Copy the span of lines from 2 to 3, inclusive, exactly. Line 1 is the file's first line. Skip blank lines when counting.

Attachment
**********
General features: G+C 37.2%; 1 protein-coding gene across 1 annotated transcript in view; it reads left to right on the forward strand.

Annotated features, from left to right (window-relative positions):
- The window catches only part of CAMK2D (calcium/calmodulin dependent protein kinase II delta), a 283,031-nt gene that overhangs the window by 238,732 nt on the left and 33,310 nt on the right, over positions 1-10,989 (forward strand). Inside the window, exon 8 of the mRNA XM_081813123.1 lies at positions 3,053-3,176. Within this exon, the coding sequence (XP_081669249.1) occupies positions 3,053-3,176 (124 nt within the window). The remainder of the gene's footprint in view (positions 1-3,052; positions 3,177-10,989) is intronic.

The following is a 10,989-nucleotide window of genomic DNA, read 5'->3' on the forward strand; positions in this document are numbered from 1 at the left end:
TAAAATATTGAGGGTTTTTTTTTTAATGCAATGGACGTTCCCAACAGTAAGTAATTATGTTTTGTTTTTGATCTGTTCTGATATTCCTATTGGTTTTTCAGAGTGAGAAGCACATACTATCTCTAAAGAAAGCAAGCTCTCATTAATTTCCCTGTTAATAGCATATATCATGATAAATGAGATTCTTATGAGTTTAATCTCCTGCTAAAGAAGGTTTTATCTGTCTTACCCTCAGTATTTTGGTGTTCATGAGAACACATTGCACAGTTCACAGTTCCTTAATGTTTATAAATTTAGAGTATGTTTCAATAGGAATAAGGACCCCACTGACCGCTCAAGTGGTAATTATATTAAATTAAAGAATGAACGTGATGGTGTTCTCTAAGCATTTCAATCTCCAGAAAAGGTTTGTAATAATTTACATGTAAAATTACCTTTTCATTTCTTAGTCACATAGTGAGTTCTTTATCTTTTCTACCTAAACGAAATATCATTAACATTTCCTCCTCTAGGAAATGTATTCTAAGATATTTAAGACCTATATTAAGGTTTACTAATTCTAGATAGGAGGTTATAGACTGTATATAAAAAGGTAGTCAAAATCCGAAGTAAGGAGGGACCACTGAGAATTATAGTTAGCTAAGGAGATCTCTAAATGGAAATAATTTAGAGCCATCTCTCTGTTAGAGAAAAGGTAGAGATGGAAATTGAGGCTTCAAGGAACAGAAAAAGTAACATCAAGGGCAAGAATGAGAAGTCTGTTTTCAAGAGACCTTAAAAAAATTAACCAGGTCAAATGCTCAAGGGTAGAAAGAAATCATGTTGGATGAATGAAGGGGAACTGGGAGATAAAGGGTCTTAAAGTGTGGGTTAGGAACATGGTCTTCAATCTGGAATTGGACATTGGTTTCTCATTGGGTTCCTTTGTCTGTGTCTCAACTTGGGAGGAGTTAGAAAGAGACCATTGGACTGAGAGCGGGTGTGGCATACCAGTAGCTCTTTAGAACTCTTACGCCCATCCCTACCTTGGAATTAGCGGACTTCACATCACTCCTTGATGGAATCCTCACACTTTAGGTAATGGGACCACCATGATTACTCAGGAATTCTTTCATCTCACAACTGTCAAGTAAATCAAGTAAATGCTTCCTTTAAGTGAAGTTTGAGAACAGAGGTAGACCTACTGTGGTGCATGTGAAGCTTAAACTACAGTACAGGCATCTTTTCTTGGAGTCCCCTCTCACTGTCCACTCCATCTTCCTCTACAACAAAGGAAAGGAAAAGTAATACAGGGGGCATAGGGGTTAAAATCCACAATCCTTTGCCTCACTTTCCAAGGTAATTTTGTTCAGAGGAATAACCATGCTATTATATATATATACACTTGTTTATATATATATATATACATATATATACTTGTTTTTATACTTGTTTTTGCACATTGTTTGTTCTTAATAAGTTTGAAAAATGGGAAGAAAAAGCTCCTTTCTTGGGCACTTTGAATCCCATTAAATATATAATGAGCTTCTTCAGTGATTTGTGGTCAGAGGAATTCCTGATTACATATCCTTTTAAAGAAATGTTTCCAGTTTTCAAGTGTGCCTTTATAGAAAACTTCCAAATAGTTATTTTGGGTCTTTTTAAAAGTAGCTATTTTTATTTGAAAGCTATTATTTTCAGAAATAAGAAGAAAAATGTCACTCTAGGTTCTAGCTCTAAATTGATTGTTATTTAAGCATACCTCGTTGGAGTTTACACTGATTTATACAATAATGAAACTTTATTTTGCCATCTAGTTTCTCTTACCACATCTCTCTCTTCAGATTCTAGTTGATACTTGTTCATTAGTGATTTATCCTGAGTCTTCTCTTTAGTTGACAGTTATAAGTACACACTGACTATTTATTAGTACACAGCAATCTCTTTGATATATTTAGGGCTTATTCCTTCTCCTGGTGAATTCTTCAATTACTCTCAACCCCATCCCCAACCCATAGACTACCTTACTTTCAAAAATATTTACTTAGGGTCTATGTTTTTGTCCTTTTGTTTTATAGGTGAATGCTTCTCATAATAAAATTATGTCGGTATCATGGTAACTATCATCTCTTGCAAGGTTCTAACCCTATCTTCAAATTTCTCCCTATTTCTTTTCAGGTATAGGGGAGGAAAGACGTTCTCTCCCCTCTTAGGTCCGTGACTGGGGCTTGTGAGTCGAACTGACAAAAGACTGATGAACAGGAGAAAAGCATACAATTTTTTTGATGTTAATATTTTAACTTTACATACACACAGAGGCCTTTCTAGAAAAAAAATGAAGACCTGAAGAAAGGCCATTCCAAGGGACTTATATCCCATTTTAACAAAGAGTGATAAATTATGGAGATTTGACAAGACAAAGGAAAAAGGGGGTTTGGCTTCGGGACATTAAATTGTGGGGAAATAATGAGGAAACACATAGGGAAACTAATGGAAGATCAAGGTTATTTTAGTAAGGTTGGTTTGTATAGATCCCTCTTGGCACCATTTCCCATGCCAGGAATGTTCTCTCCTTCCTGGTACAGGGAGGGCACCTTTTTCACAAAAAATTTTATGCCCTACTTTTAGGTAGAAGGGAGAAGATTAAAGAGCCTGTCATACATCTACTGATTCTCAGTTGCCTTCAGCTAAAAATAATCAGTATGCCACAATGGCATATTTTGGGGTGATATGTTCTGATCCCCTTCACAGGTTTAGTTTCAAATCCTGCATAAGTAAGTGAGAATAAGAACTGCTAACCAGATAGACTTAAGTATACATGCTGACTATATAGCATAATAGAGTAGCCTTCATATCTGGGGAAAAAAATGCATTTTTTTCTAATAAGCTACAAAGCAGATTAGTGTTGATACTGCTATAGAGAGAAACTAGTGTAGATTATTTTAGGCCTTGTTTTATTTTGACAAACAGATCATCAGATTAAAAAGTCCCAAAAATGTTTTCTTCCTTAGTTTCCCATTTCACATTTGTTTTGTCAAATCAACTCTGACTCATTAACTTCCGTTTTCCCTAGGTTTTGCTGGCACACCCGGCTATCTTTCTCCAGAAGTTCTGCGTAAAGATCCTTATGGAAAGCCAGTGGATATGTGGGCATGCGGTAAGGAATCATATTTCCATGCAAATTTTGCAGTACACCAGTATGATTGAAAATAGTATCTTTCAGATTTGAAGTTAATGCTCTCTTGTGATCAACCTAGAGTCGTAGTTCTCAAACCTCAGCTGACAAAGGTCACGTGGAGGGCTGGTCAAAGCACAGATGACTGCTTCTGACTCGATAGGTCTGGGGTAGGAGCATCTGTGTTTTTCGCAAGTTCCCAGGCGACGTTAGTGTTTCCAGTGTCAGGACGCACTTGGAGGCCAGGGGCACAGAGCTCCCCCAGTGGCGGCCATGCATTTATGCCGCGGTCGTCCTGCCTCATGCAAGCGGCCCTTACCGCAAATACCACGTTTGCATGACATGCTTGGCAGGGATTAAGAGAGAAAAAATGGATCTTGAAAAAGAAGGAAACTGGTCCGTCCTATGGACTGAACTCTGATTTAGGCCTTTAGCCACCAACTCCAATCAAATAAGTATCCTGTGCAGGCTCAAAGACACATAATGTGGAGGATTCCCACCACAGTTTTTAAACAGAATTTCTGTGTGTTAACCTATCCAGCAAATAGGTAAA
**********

Annotated features, from left to right (window-relative positions):
- The window catches only part of CAMK2D (calcium/calmodulin dependent protein kinase II delta), a 283,031-nt gene that overhangs the window by 238,732 nt on the left and 33,310 nt on the right, over positions 1-10,989 (forward strand). Inside the window, exon 8 of the mRNA XM_081813123.1 lies at positions 3,053-3,176. Within this exon, the coding sequence (XP_081669249.1) occupies positions 3,053-3,176 (124 nt within the window). The remainder of the gene's footprint in view (positions 1-3,052; positions 3,177-10,989) is intronic.